Equal conditions also concern social security, including the portability of pension benefits. This means that non-EU citizens or their survivors who reside in a non-EU country and derive rights from single permit holders are entitled to receive pensions for old age, invalidity and death in the same way as EU citizens.

The single permit directive applies in 25 of the 27 EU countries, as Ireland and Denmark have opted out of all EU laws affecting ‘third country nationals’.

Who can apply for a single permit?

The directive covers non-EU nationals who apply to reside in an EU country for work or who are already resident in the EU for other purposes but have the right to access the labour market (for instance, students or family members of a citizen of the country of application).

As a general rule, these rules do not apply to long-term residents or non-EU family members of EU citizens who exercise the free movement rights or have free movement rights in the EU under separate laws, as their rights are already covered by separate laws.

It also does not apply to posted workers, seasonal workers, intra-corporate transferees, beneficiaries of temporary protection, refugees, self-employed workers and seafarers or people working on board of EU ships, as they are not considered part of the labour market of the EU country where they are based.

Each country can determine whether the application should be made by the non-EU national or the employer or either of them.

Applications from the individual are required for the Czech Republic, Estonia, Finland, Germany, Hungary, Luxembourg, Malta, Poland, Romania, Slovakia, Sweden. For Bulgaria and Italy it is the employer who has to apply, while applications are accepted from either the recipient or the employer for Austria, Croatia, Cyprus, France, Lithuania, the Netherlands, Portugal, Slovenia and Spain.

How long does it take to process the application?

The EU directive says the competent authority must decide on the application within 4 months from the date it was lodged. Only in exceptional circumstances the deadline can be longer.

Where no decision is taken within the time limit, national law determines the outcome. In some EU countries (including France, Italy and Spain) this is a tacit rejection while in others it is a tacit approval.

If the application is incomplete, the authority should notify the applicant in writing specifying which additional information is needed, and the time count should be suspended until these are received.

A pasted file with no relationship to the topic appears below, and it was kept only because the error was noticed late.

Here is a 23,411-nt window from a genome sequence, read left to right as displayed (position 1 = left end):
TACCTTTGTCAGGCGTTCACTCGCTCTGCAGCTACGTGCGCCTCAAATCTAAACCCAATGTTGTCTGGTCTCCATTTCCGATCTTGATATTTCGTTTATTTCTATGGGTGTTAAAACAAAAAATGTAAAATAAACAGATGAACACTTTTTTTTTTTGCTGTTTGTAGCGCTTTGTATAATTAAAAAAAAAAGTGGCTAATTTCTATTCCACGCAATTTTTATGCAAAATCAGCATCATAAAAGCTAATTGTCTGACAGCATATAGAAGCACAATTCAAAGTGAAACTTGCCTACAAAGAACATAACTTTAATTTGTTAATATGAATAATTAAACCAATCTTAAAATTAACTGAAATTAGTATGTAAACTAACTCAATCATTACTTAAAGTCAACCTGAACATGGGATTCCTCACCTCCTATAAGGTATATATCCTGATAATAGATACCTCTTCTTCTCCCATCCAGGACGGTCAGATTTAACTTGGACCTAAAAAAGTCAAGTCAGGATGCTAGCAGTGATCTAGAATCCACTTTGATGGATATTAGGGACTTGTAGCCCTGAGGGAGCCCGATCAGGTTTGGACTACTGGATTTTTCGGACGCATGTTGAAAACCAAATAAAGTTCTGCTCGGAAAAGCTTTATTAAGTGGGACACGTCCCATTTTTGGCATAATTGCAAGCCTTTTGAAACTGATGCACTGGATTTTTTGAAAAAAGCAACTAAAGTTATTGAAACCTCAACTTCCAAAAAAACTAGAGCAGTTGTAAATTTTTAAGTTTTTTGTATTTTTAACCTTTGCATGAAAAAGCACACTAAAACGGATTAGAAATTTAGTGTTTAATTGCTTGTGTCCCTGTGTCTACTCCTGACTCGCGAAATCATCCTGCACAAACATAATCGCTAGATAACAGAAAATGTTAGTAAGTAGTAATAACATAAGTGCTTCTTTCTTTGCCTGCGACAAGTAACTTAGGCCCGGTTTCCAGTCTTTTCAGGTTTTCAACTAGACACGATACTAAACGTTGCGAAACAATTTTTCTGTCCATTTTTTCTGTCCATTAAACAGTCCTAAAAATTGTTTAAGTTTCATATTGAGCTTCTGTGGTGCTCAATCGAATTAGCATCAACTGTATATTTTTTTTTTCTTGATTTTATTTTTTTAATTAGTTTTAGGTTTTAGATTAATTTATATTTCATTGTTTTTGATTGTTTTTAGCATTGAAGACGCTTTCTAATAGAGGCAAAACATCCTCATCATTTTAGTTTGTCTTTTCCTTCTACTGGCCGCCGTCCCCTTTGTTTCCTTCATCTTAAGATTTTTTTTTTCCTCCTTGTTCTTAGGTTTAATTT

In case of rejection, the authority must provide the reasons and there is a possibility to appeal.

How does it work in practice?

Although the intention of the directive was to simplify the procedure and guarantee more rights, things always get complicated when it’s 25 countries turning rules into reality.

A 2019 report of the European Commission on how this law was working in practice showed that the directive “failed to address some of the issues it proposed to solve”.

The Commission had received several complaints and launched legal action against some member states.

Complaints concerned in particular excessive processing times by the relevant authorities, too high fees, problems with the recognition of qualifications and the lack of equal treatment in several areas, especially social security.

Only 13 countries allowed the transfer of pensions to non-EU countries. In France, invalidity and death pensions are not exportable to non-EU states. Problems were identified also in Bulgaria, the Netherlands and Slovenia.

In Italy single permit holders were excluded from certain types of family benefits and it was the EU Court of Justice that ruled, in September 2021, that single permit holders are entitled to a childbirth and maternity allowances as provided by Italian laws. The EU Court also rules that Italy and the Netherlands were charging too high fees.

Sweden restricts social security benefits for people living in the country for less than one year and takes too long to process single permit applications, according to the report.

Generally the report found that authorities were not providing sufficient information to the pubic about the permit and associated rights.

What will change?

As part of a package of measures to make working and moving in the EU country easier for non-EU nationals announced at the end of April, the European Commission has proposed some changes to improve the situation.

The Commission has suggested shortening the deadline for member states to issue a decision ensuring that the 4 month limit covers the issuing of visas and the labour market test (to prove there are no suitable candidates in the local market).

Under the proposal, fees should be proportionate and candidates should be able to submit the application both in the member state of destination and from a third country.

In addition, permit holders should be able to change employer during the permit’s validity, and the permit should not be withdrawn in case of unemployment for at least 3 months. These measures should reduce vulnerability to labour exploitation, the Commission says.

The Commission also suggests member states should introduce penalties against employers who do no respect equality principles especially with regard to working conditions, freedom of association and affiliation and access to social security benefits.

These proposals have to be approved by the European Parliament and Council and can be modified before becoming law.